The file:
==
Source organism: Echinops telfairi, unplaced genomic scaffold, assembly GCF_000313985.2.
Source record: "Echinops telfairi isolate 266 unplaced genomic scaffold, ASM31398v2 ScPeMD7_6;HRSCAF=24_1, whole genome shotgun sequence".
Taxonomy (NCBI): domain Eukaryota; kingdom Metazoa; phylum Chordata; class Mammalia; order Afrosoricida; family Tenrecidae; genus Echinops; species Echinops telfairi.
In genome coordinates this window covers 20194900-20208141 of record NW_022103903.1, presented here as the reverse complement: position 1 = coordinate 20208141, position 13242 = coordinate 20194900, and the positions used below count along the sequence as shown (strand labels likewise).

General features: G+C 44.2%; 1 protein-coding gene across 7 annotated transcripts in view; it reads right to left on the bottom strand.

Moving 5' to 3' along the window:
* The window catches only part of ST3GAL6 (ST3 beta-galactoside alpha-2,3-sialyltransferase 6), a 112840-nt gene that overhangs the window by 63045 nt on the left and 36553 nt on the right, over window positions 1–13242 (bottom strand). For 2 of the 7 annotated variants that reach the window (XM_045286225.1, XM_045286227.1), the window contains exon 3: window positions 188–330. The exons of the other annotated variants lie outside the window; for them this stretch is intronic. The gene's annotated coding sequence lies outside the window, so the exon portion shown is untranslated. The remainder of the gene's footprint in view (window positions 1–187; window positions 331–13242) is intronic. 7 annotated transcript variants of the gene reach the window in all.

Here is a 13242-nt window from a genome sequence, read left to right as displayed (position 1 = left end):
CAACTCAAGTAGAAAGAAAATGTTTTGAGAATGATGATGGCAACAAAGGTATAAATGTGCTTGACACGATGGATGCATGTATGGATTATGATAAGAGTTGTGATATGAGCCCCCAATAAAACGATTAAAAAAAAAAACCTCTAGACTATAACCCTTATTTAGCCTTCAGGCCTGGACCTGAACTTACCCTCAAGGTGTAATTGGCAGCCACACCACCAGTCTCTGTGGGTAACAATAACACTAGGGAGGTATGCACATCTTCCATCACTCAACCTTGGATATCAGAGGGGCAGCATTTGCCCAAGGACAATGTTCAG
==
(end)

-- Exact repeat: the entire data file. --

Source organism: Echinops telfairi, unplaced genomic scaffold, assembly GCF_000313985.2.
Source record: "Echinops telfairi isolate 266 unplaced genomic scaffold, ASM31398v2 ScPeMD7_6;HRSCAF=24_1, whole genome shotgun sequence".
Taxonomy (NCBI): domain Eukaryota; kingdom Metazoa; phylum Chordata; class Mammalia; order Afrosoricida; family Tenrecidae; genus Echinops; species Echinops telfairi.
In genome coordinates this window covers 20194900-20208141 of record NW_022103903.1, presented here as the reverse complement: position 1 = coordinate 20208141, position 13242 = coordinate 20194900, and the positions used below count along the sequence as shown (strand labels likewise).

General features: G+C 44.2%; 1 protein-coding gene across 7 annotated transcripts in view; it reads right to left on the bottom strand.

Moving 5' to 3' along the window:
* The window catches only part of ST3GAL6 (ST3 beta-galactoside alpha-2,3-sialyltransferase 6), a 112840-nt gene that overhangs the window by 63045 nt on the left and 36553 nt on the right, over window positions 1–13242 (bottom strand). For 2 of the 7 annotated variants that reach the window (XM_045286225.1, XM_045286227.1), the window contains exon 3: window positions 188–330. The exons of the other annotated variants lie outside the window; for them this stretch is intronic. The gene's annotated coding sequence lies outside the window, so the exon portion shown is untranslated. The remainder of the gene's footprint in view (window positions 1–187; window positions 331–13242) is intronic. 7 annotated transcript variants of the gene reach the window in all.

Here is a 13242-nt window from a genome sequence, read left to right as displayed (position 1 = left end):
CAACTCAAGTAGAAAGAAAATGTTTTGAGAATGATGATGGCAACAAAGGTATAAATGTGCTTGACACGATGGATGCATGTATGGATTATGATAAGAGTTGTGATATGAGCCCCCAATAAAACGATTAAAAAAAAAAACCTCTAGACTATAACCCTTATTTAGCCTTCAGGCCTGGACCTGAACTTACCCTCAAGGTGTAATTGGCAGCCACACCACCAGTCTCTGTGGGTAACAATAACACTAGGGAGGTATGCACATCTTCCATCACTCAACCTTGGATATCAGAGGGGCAGCATTTGCCCAAGGACAATGTTCAG